Mayor vetoes open City Hall law
Mayor David Condon vetoed a new law requiring Spokane City Hall to be open to the public without a time limit, saying it was redundant and drew attention away from what the city was doing to help the homeless.
The veto is likely to stand as City Council President Ben Stuckart said Tuesday he would not vote to override it, joining at least two other council members.
The new law was introduced by Councilwoman Kate Burke in November of last year after signs went up in City Hall limiting how long people could be there. The law, which passed in a 5-2 vote last month, would have allowed people to be in public areas, such as the Chase Gallery and Lobby, during business hours and they would be removed from the building if they disrupted city business.
Condon said advertising City Hall as a shelter-like public space could create unsafe situations for everyone who visits the building. City Hall could face issues like the downtown library, he said, which installed blue light’s in the men’s bathrooms in December to discourage drug use.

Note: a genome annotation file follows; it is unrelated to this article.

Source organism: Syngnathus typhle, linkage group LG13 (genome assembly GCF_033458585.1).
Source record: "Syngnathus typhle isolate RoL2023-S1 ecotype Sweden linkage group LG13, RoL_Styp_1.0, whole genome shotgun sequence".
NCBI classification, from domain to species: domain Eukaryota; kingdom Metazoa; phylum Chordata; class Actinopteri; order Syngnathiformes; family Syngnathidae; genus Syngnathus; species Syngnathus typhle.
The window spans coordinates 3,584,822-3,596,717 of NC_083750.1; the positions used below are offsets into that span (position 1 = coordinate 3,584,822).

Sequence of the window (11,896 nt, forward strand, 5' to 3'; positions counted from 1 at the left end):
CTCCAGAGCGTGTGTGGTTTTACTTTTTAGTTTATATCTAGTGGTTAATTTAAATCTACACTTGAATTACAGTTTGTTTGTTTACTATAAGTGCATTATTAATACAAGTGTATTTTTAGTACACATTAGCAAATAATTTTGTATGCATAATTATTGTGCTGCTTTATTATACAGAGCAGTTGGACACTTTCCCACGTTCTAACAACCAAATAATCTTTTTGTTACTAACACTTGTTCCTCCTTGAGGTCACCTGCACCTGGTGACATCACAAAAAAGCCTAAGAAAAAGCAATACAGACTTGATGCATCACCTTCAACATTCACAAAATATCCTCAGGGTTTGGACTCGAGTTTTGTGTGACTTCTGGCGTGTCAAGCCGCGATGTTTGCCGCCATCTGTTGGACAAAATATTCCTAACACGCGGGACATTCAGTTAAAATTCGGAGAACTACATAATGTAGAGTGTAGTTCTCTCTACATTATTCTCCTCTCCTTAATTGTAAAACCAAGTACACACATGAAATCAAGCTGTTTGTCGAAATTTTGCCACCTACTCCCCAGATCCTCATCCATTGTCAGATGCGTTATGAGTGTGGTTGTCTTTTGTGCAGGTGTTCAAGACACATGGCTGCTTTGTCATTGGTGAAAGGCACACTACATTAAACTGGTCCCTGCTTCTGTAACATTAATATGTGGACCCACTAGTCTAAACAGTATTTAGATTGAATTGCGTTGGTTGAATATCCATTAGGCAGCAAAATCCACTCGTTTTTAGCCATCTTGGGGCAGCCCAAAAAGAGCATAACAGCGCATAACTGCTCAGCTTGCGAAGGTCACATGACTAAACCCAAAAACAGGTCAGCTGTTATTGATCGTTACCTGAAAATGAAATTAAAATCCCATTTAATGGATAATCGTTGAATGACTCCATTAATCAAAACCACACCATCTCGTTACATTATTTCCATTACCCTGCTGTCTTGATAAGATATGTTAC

Condon added that City Hall was open to the public before the new law, and will still be open now that it has been vetoed.
Stuckart, who helped amend a version of the law to include a committee to discuss open access, said he would no longer be supporting it if Burke proposed it again.
After Burke proposed the ordinance, the signs limiting how long people could be in City Hall came down down.
Condon said City Hall was open to the public in writing, so requiring the building to be an open public space through a law is no longer needed.
“It served its purpose,” he said.
This story is being updated